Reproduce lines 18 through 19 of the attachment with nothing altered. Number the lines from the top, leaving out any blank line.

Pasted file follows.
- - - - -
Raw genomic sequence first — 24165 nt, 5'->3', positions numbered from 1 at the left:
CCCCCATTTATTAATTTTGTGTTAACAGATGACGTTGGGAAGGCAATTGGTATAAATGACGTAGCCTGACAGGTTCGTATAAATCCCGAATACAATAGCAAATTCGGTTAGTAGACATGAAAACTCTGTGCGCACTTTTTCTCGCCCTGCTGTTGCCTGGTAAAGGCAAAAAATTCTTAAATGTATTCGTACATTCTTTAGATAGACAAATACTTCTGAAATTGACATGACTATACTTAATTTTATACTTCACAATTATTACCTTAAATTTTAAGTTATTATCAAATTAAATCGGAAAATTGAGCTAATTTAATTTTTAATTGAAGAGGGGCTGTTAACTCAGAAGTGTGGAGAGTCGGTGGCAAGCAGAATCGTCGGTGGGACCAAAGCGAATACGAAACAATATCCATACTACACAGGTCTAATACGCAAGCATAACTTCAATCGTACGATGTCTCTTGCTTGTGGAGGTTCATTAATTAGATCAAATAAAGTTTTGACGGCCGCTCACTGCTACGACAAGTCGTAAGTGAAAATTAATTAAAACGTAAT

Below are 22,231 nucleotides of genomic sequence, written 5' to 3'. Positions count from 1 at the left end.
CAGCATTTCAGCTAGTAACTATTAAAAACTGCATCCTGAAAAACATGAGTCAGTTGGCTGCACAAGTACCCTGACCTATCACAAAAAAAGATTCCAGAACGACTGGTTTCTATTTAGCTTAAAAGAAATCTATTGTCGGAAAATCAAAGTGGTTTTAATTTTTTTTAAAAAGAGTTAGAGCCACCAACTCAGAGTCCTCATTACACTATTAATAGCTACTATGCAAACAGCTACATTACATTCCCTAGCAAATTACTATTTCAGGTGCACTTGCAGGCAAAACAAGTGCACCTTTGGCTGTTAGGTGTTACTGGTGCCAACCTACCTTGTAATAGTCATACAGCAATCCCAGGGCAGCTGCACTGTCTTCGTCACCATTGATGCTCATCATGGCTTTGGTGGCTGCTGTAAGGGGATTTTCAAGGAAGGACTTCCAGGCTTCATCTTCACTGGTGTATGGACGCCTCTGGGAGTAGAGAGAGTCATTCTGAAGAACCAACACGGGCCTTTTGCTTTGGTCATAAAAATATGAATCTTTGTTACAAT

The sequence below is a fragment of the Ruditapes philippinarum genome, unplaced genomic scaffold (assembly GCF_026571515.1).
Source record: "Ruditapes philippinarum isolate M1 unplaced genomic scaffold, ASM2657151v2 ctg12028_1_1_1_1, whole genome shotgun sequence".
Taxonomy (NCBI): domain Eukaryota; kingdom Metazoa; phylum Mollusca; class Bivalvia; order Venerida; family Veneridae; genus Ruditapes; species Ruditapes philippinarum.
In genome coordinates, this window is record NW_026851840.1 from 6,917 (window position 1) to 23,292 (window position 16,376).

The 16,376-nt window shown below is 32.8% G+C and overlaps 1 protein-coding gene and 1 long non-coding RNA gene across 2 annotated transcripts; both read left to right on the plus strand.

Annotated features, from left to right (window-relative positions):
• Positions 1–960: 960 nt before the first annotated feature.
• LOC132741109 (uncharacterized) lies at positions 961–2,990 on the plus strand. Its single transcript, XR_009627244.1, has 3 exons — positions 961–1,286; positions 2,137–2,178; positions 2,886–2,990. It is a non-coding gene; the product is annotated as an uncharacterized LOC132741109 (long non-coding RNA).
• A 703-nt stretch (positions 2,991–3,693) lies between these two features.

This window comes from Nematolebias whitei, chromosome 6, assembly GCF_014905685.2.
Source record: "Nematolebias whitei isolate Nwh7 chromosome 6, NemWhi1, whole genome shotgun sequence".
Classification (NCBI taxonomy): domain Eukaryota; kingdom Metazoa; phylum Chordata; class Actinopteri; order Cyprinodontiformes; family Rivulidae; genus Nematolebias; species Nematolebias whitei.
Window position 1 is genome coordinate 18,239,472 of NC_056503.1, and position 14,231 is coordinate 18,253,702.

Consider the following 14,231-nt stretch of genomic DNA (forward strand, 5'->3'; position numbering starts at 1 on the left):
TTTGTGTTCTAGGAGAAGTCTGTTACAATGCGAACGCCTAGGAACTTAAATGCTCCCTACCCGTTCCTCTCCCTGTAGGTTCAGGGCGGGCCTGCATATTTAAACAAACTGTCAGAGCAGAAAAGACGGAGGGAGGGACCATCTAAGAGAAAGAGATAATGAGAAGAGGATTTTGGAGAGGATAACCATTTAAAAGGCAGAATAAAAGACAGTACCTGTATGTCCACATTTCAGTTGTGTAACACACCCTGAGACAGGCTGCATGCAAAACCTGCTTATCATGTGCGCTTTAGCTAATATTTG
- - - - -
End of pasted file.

Consider the following 14,231-nt stretch of genomic DNA (forward strand, 5'->3'; position numbering starts at 1 on the left):
TTTGTGTTCTAGGAGAAGTCTGTTACAATGCGAACGCCTAGGAACTTAAATGCTCCCTACCCGTTCCTCTCCCTGTAGGTTCAGGGCGGGCCTGCATATTTAAACAAACTGTCAGAGCAGAAAAGACGGAGGGAGGGACCATCTAAGAGAAAGAGATAATGAGAAGAGGATTTTGGAGAGGATAACCATTTAAAAGGCAGAATAAAAGACAGTACCTGTATGTCCACATTTCAGTTGTGTAACACACCCTGAGACAGGCTGCATGCAAAACCTGCTTATCATGTGCGCTTTAGCTAATATTTG